Upon recovery, among my documents, I found a small identity card written in both Polish and Russian, supplied by the Polish Army Command in the USSR, and stating that I was a member of the Special Regiment in the Cadets. It was a few weeks following my leaving the collective that my uncle, Lieutenant Ignacy Pajdowski, sent a Polish soldier along for my family, his own and some others - about 30 people all told - who were supposed to accompany him on their way for departure to Persia. Before the war, this uncle had been a judge in Łuck, and was arrested in 1939, made a prisoner of Kozielsk and was one of a few who escaped murder in Katyń. Before we left the USSR, we were issued with British uniforms. It was only one or two kilometres from the station in Krasnovodsk to the ship but I was so weak that I could not manage my own baggage which was carried for me by an Uzbek who did this in exchange for one tin of British food.
Thus, in August 1942, after two and a half years in the ‘Soviet paradise’, I left for Pahlevi and, after passing through Tehran, went to the grammar school in Isfahan. My new period of learning did not last long for, in January 1943, I was moved first to Iraq and later to Palestine. I was attached to the Air and Sea Group and posted to Great Britain where I was to join the Polish Parachute Regiment of General Sosabowski’s Brigade. However, because of an attack of malaria, I did not board the ship but was taken to hospital spending quite a while under medical care in Egypt and Palestine. Indeed, it was not until October 1943, that I arrived in Liverpool from where I went on to join the 8th Battalion of the 1st Armoured Division of General Maczek in Scotland. I entered the NCOs’ military school and spent my first leave from there with Mr and Mrs Peacock. Professor Peacock was a lecturer in Biology at Dundee University. Both he and his wife were very active on behalf of Poles and Poland. He had already delivered a lecture concerning ‘the Rights of Poland’ and, after being prompted by Marian Hemar, he was encouraged to print it under the title ‘Now we see twice as much as before’. He was decorated with the Order of Polonia Resituta by General Anders in 1952.
In the third week of the Normandy invasion, I was wounded in the leg as our division, in a very bloody action, closed the Falaise Gap taking some 5,000 prisoners as we stopped the Germans getting through. Loss of blood caused me to lose consciousness and I do not remember how I was shipped back across the Channel to England. I spent six months in hospital with my leg in plaster - first an English hospital and then in the Polish hospital No. 4 in Ormskirk. In The Polish Daily of 30 August 1944, under the headline ‘Our wounded cannot be left so much alone’, Halina Tomaszewska wrote, ‘taking me onto a ward, the English nursing sister pointed to a blonde-haired young man and asked me to tell him in Polish that all the hospital personnel were grateful for his outstanding patience and endurance. The man in question was 18 year old Józef Pajdowski who had been very badly injured during the attack on Falaise - and after three transfusions and two operations it still wasn’t known whether it was possible to save his mortar-damaged leg. Józef had come to England via Archangel - and now, with great patience and enormous courage, was submitting himself to this extensive treatment …’ etc.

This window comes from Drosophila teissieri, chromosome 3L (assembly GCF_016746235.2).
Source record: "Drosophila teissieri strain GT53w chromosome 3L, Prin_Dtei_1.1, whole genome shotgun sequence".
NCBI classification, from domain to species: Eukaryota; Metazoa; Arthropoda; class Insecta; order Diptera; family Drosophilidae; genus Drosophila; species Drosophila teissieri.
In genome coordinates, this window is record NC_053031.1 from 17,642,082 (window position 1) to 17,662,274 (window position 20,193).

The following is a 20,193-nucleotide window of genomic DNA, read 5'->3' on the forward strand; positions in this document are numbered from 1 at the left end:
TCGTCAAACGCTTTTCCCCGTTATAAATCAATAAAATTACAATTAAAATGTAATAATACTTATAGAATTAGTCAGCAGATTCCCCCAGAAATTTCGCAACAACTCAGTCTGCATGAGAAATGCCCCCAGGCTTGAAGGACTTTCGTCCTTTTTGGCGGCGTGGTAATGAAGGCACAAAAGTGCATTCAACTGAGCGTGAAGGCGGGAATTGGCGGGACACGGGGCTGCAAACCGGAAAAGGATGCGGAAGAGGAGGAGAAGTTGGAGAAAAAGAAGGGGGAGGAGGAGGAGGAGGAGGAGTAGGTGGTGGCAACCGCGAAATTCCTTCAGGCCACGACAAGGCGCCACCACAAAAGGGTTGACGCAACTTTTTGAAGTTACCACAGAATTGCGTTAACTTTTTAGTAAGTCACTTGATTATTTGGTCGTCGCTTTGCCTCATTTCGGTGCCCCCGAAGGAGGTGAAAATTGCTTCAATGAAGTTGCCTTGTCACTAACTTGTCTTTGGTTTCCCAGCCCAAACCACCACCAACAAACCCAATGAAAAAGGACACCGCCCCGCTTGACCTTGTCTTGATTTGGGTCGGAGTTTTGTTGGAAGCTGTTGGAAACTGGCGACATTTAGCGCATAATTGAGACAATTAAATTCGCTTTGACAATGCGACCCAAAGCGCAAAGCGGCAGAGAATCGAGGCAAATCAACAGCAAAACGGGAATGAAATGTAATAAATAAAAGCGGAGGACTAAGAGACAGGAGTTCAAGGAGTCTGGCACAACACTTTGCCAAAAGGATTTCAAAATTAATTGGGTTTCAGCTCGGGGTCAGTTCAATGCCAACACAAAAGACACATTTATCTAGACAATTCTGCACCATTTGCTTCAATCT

(To complete my family’s story) … My father, Tymoteusz, went from Volhynia, then under German Occupation, to his family’s hometown of Urzędów where he stayed throughout the war using an alias. He worked in the underground and joined us after the war in London. My mother, Natalia, was so very ill with a vitamin deficiency in Kazakhstan that, when she joined the Polish Women’s Units, hoping thereby to help escape from the USSR, her condition of health became so poor she had to be carried on the ship bound for Pahlevi. There, she was taken to hospital and given the Last Rites. On one particular night, half-conscious, she looked around her in the semi-darkness of the hospital tent and noticed that all the people around her were quite still. When the hospital orderlies came with a stretcher, she asked where she was. They were petrified at the sound of her voice and quickly took her back to the hospital from what was the mortuary. Mother had sent my sister, Irena, and brother, Edmund, to the Cadet School while they were in the Soviet Union but, after arriving in Persia, they were in school in Isfahan. Here, mother joined the Women’s Service and placed my sister in the Girls’ Cadet School in Nazareth and my brother in the Cadet School in Barbara. Both spent most of their time in Palestine but, upon arrival in England, my sister gained a grant to study dentistry in Dublin, then practised in London. Following her retirement, she sent all her surgery equipment to Poland. After his schooling, my brother emigrated to the United States.
In writing the above memoirs, I was helped by my sister. Together it was easier to recall all these nightmarish experiences which we underwent in the Soviet Union more than half a century ago.
In February 1945, I began school for the third time, in the J. Słowacki Polish Grammar School in Glasgow. My first grammar school entrance examination had been before the war in Łuck. This time, nothing interrupted my studies and, following demobilisation, I received a grant a for a 4-year R & T.E. Course at the London Northern Polytechnic. My demob. finally happened in October 1948 after more than six years in uniform.
Mama, sister and brother in Isfahan
At the end of July 1944, we boarded ships in East London and, by 1 August, we were on the beaches of Normandy. The 1st Division went into action during the second week of August. While passing through a small place between Caen and Falaise, I heard a piercing sound. This was caused by mortar shells which killed both the company commander and his signaller. The new commander instructed me to take two soldiers to bury the dead. We dug a grave in an orchard by the side of the road and, even as we went to collect the bodies, heard that screeching sound again - an occurrence which was several times repeated. Then, a German observer was killed in the tower of a nearby church, from which by radio, he was directing the mortars onto this short section of road.
Józef Pajdowski in Scotland, 1944.